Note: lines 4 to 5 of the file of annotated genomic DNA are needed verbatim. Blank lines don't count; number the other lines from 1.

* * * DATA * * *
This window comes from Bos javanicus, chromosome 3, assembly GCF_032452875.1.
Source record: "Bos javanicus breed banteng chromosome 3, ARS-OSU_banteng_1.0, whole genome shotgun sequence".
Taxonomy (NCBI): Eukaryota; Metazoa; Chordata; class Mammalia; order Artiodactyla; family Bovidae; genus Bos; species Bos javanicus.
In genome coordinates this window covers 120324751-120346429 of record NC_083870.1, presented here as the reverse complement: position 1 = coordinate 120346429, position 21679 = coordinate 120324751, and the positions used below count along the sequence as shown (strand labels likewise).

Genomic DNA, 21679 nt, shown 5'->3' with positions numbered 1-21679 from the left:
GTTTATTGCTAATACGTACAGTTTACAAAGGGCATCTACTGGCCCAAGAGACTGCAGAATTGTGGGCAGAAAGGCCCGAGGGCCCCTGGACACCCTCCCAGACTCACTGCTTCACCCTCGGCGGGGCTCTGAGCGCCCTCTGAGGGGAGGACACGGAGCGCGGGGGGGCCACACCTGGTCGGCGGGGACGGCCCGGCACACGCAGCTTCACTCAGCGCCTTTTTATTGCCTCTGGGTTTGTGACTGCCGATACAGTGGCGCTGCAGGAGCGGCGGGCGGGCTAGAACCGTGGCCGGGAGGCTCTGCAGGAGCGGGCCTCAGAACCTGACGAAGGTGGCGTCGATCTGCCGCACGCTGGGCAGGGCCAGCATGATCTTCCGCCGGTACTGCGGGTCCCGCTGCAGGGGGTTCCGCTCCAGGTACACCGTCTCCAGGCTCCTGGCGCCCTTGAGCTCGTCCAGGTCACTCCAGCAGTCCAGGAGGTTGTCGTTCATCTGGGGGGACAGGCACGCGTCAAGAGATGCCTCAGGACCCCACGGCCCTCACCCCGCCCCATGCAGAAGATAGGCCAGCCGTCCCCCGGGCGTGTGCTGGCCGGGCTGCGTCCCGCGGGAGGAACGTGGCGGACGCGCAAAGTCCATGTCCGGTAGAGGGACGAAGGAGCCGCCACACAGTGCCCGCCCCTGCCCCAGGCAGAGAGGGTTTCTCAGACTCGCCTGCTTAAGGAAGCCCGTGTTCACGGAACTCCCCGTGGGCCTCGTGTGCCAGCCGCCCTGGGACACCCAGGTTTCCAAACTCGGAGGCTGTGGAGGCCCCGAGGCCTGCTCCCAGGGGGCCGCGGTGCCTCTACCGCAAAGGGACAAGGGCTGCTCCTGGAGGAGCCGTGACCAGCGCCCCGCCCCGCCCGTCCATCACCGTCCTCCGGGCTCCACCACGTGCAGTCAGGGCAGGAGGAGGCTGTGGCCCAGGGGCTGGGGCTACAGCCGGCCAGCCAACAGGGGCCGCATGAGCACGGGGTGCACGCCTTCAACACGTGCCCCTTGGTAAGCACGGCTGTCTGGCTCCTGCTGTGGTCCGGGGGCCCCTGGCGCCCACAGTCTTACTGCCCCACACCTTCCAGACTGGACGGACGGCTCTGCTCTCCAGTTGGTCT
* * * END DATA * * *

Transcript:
In genome coordinates this window covers 120324751-120346429 of record NC_083870.1, presented here as the reverse complement: position 1 = coordinate 120346429, position 21679 = coordinate 120324751, and the positions used below count along the sequence as shown (strand labels likewise).

Genomic DNA, 21679 nt, shown 5'->3' with positions numbered 1-21679 from the left: